In the wake of protests that have spread worldwide, it is also important for us all to recall that what makes us Americans are our differences and that oftentimes what separates us is not color or heritage but simple economics. What Robert L. Johnson is proposing at $14 trillion comes down to $11,600 a year for thirty years for every African-American man, woman and child for 30 years and is roughly comparable to what is suggested in Basic Annual Income Plans throughout the world.
What the protestors may be suggesting is a shift in the balance of power whereby race is no longer an issue; what Johnson is suggesting is that in order for race to disappear, first economics must be front and center in order to reach the parity that proponents of racial justice seek.
“If African-Americans are provided with the tools to generate the wealth equal to White Americans, White America will see us as useful contributors to the society with a strong work ethic, thereby eliminating any need whatsoever to either think or act from a place of racial superiority.”
From my own culture of Irish\- Americans of Boston, I am old enough to know that between the “Blue Bloods” of Beacon Hill and the Irish of my father’s generation there existed significant animosity that only shifted when economics changed. But as a person of white privilege, I am aware that in addition to such advantages as a family who owned their own home, both a mother and a father who went to college, and also an expectation that I would do the same.
But it wasn’t until just recently, in conversation with Santa Cruz Diversity Center Program Director Emilio Barajas,that I became fully aware of what FHA red-lining is and that it still occurs and that what privilege really means is that with my white skin alone, my entry into a bank to secure a loan is that much more likely to be successful than that of a person of color.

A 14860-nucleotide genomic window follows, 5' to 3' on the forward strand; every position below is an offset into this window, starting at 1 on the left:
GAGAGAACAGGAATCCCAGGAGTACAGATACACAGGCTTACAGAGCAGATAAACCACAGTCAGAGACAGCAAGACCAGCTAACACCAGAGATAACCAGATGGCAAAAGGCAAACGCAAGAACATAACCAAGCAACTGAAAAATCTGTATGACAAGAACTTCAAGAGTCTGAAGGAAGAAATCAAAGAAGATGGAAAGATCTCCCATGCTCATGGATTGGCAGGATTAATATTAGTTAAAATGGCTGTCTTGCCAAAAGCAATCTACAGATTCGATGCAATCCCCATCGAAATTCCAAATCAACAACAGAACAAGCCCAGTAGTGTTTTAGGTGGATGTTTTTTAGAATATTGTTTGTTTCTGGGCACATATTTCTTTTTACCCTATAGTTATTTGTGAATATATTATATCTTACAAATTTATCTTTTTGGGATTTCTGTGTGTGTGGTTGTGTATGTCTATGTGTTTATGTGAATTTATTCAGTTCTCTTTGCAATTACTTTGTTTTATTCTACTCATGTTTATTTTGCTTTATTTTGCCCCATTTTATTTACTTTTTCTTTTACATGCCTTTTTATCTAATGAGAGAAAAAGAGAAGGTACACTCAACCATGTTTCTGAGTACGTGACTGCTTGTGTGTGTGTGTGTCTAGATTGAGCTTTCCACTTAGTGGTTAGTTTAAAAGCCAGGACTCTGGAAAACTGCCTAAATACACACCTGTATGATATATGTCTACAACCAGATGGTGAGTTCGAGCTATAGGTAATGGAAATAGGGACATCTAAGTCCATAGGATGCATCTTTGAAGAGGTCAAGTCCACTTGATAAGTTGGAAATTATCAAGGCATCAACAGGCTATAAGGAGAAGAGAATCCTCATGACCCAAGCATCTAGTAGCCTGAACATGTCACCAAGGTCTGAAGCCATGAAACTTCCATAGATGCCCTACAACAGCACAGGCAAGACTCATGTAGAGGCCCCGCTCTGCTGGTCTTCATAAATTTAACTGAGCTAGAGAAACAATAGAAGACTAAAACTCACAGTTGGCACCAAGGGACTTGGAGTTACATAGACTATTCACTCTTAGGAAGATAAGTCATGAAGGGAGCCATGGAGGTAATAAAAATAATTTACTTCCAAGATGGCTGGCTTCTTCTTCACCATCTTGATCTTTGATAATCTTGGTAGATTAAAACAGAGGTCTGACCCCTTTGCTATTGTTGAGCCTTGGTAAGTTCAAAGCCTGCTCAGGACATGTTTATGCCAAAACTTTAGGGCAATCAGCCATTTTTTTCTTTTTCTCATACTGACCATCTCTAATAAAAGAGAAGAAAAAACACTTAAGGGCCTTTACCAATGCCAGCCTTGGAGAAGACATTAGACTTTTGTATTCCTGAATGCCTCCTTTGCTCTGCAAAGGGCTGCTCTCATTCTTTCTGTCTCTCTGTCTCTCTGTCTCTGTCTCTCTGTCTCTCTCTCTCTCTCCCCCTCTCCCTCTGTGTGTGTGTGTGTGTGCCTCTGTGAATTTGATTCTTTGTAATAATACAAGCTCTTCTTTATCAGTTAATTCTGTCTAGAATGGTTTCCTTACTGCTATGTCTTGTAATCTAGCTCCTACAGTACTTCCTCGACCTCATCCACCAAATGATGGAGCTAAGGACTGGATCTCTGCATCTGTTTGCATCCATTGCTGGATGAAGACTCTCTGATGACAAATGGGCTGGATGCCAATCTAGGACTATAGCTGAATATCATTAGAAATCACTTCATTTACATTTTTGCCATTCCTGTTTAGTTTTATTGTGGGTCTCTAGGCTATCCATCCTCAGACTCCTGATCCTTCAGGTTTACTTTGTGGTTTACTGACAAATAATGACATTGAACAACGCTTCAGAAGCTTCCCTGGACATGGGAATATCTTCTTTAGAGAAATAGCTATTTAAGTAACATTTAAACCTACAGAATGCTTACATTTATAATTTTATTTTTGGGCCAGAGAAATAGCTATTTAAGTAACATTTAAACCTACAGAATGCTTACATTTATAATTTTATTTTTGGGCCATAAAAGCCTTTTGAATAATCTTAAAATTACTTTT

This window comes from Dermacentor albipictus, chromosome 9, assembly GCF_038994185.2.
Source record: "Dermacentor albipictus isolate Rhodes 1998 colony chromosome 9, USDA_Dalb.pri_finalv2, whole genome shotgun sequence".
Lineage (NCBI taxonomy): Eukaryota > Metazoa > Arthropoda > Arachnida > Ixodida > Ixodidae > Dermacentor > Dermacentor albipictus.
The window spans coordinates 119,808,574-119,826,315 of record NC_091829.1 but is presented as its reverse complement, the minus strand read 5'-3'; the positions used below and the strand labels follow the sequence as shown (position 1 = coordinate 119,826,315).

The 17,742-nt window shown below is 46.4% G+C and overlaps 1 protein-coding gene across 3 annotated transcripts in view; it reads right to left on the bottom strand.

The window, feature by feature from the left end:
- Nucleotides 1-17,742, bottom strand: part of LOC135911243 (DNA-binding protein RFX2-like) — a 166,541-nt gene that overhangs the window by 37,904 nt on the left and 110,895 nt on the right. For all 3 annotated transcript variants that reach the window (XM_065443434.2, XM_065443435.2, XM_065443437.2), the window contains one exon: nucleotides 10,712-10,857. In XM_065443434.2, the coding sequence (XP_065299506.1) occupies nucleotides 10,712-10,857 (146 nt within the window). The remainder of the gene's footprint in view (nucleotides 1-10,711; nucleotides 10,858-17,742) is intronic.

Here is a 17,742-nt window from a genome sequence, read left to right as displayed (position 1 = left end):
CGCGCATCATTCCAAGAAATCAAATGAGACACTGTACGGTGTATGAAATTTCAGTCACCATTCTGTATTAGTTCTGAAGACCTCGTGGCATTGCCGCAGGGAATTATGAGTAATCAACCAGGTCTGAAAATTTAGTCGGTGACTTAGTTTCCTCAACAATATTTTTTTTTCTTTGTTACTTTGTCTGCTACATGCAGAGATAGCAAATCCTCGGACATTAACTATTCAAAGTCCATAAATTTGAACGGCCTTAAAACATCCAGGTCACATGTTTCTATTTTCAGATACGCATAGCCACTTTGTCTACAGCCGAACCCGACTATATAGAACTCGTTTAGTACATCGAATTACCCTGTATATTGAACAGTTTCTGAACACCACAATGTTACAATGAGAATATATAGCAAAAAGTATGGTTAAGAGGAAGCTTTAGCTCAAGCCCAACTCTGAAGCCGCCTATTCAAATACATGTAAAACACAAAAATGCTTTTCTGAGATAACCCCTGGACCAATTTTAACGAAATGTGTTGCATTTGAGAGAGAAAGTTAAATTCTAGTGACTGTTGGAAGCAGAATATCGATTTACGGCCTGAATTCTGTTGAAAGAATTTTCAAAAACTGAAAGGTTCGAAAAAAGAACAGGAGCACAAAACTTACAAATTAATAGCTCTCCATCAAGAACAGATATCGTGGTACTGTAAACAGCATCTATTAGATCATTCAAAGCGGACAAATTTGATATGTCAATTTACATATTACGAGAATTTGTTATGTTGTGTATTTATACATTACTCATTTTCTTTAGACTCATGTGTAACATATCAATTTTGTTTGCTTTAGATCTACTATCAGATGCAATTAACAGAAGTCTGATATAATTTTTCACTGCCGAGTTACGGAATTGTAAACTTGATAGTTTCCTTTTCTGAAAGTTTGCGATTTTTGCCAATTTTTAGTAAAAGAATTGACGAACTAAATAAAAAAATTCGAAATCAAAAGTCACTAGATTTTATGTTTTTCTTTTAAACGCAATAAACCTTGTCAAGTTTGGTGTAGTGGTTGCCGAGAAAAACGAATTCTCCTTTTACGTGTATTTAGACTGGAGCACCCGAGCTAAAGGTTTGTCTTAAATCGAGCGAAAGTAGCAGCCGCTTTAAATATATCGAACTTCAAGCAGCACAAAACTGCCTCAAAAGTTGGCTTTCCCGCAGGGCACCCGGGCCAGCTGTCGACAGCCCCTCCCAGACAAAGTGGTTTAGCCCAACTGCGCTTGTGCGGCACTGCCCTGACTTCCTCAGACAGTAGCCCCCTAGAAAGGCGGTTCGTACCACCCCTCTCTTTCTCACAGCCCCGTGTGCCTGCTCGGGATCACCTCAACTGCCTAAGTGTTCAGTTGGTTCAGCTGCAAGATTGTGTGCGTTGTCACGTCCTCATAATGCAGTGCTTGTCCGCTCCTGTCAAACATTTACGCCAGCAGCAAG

Though the term “red-headed stepchild” is essentially meaningless to me or to most of my generation, it was once a term that meant those who qualified only for menial labor -and which ceased to have any meaning to my people once issues of economics — and not race — were meaningfully addressed. What Johnson’s African-American Reparations Act addresses from his vaunted position within capitalist success, proposes to accomplish for the African-Americans, is a parity both economic and racial for those who will follow this dark moment in Minneapolis that most of us will never forget, and for generations to follow for whom George Floyd’s name likely will never be forgotten.
Pearl Tiresias is the not-yet-legal name of United States intersex transwoman genderqueer writer, born as Gregory Pleshaw. A veteran of LGBTQIAA politics since joining Queer Nation in 1986, Tiresias spent most of her journalistic career as an arts, culture and technology journalist before a 2010 dream in Nong Khai, Thailand had her awaken knowing she was a woman. Since then she has been on a personal journey of understanding her transgender identity “beyond the binary.” She is currently reporting from Chiang Mai, Thailand where she is also a student and practitioner of Theravada and Mahayana Buddhism